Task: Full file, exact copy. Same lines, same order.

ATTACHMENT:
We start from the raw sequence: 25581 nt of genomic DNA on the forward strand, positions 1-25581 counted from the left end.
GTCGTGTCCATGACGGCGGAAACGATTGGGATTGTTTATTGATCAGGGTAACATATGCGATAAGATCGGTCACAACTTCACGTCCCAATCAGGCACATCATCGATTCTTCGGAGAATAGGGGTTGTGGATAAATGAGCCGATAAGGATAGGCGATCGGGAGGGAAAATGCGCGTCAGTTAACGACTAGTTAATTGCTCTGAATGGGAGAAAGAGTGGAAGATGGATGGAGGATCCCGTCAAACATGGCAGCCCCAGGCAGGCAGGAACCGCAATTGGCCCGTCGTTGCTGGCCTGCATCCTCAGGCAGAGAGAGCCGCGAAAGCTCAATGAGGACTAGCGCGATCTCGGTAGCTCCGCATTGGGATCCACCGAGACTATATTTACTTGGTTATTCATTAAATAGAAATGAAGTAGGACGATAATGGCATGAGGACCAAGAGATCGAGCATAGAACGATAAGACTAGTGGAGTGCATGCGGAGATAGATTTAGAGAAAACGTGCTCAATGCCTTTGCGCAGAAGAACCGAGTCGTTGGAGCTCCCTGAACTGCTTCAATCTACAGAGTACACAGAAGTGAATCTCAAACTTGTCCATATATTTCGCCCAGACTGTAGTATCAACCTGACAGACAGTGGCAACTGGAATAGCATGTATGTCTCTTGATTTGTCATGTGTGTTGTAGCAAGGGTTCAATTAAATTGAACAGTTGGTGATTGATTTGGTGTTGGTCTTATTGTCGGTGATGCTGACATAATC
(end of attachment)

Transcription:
We start from the raw sequence: 25581 nt of genomic DNA on the forward strand, positions 1-25581 counted from the left end.
GTCGTGTCCATGACGGCGGAAACGATTGGGATTGTTTATTGATCAGGGTAACATATGCGATAAGATCGGTCACAACTTCACGTCCCAATCAGGCACATCATCGATTCTTCGGAGAATAGGGGTTGTGGATAAATGAGCCGATAAGGATAGGCGATCGGGAGGGAAAATGCGCGTCAGTTAACGACTAGTTAATTGCTCTGAATGGGAGAAAGAGTGGAAGATGGATGGAGGATCCCGTCAAACATGGCAGCCCCAGGCAGGCAGGAACCGCAATTGGCCCGTCGTTGCTGGCCTGCATCCTCAGGCAGAGAGAGCCGCGAAAGCTCAATGAGGACTAGCGCGATCTCGGTAGCTCCGCATTGGGATCCACCGAGACTATATTTACTTGGTTATTCATTAAATAGAAATGAAGTAGGACGATAATGGCATGAGGACCAAGAGATCGAGCATAGAACGATAAGACTAGTGGAGTGCATGCGGAGATAGATTTAGAGAAAACGTGCTCAATGCCTTTGCGCAGAAGAACCGAGTCGTTGGAGCTCCCTGAACTGCTTCAATCTACAGAGTACACAGAAGTGAATCTCAAACTTGTCCATATATTTCGCCCAGACTGTAGTATCAACCTGACAGACAGTGGCAACTGGAATAGCATGTATGTCTCTTGATTTGTCATGTGTGTTGTAGCAAGGGTTCAATTAAATTGAACAGTTGGTGATTGATTTGGTGTTGGTCTTATTGTCGGTGATGCTGACATAATC